Objectives: To investigate whether infants with a score <50 on the Bayley Scales of Infant Development, Second Edition (BSID-II) demonstrated differences in functional ability, and to assess whether the Bayley Developmental Quotients (DQs) indicated such differences.
Study design: Preterm infants (n = 67; 47 boys) with posthemorrhagic ventricular dilatation were evaluated at 25 months past term age using the BSID-II and grading of functional ability. Mental and Motor Bayley DQs were derived and compared with functional ability.
Results: Among the 34 subjects (51%) with a BSID-II score <50, there were clinically significant differences in the ability to walk, sit, eat, speak, and see. In all subjects, there were significant differences in Mental and Motor Bayley DQs based on grade of disability in each domain except hearing.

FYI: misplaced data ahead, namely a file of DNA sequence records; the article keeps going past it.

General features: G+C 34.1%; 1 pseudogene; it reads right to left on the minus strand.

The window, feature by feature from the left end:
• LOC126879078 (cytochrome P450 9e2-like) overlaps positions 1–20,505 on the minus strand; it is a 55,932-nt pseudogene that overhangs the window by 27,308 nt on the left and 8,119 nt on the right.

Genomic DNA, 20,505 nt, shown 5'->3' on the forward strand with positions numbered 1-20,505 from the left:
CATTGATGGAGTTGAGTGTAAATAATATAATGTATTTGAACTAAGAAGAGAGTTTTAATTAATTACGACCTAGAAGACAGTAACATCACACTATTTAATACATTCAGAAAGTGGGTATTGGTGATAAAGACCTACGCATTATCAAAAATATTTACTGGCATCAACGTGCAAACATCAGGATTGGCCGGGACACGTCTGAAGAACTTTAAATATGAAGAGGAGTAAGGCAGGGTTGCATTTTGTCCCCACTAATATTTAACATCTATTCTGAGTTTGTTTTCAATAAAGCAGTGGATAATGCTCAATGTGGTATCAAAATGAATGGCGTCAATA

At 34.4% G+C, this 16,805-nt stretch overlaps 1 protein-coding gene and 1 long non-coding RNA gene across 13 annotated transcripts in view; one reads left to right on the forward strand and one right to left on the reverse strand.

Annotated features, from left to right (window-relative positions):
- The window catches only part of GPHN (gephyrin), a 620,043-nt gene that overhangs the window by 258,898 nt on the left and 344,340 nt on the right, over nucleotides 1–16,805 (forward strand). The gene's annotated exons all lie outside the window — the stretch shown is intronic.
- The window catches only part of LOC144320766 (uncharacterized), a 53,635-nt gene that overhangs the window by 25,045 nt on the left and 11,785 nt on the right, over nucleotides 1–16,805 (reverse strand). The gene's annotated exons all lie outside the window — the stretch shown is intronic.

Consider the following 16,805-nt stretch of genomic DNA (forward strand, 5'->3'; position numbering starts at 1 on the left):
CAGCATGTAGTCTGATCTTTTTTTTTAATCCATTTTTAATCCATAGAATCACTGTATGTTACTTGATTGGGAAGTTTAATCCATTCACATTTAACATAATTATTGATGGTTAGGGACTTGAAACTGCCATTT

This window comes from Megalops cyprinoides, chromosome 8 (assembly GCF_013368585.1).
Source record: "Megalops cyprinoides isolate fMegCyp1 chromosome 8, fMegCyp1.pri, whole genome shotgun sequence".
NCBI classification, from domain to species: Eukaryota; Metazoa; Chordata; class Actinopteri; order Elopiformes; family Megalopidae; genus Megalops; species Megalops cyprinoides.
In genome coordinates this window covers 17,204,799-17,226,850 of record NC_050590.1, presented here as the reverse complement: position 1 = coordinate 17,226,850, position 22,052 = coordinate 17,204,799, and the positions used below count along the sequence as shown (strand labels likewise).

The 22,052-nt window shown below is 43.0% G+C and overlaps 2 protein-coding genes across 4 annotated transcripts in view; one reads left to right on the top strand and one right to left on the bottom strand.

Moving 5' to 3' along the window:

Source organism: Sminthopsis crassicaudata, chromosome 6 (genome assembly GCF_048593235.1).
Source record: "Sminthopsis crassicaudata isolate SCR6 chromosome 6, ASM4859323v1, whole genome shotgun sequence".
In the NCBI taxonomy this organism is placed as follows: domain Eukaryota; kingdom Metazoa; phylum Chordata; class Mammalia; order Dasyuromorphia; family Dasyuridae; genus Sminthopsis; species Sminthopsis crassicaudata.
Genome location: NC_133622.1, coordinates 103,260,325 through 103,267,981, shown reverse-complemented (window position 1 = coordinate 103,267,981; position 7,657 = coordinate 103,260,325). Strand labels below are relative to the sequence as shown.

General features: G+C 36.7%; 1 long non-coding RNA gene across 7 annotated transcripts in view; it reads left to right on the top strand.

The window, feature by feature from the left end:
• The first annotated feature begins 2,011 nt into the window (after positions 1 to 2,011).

Conclusions: Bayley DQ quantified the spread of functional ability in all children, provided a continuous parameter to compare ability in severely delayed children, and should be considered in future therapeutic trials of infants with brain injury.
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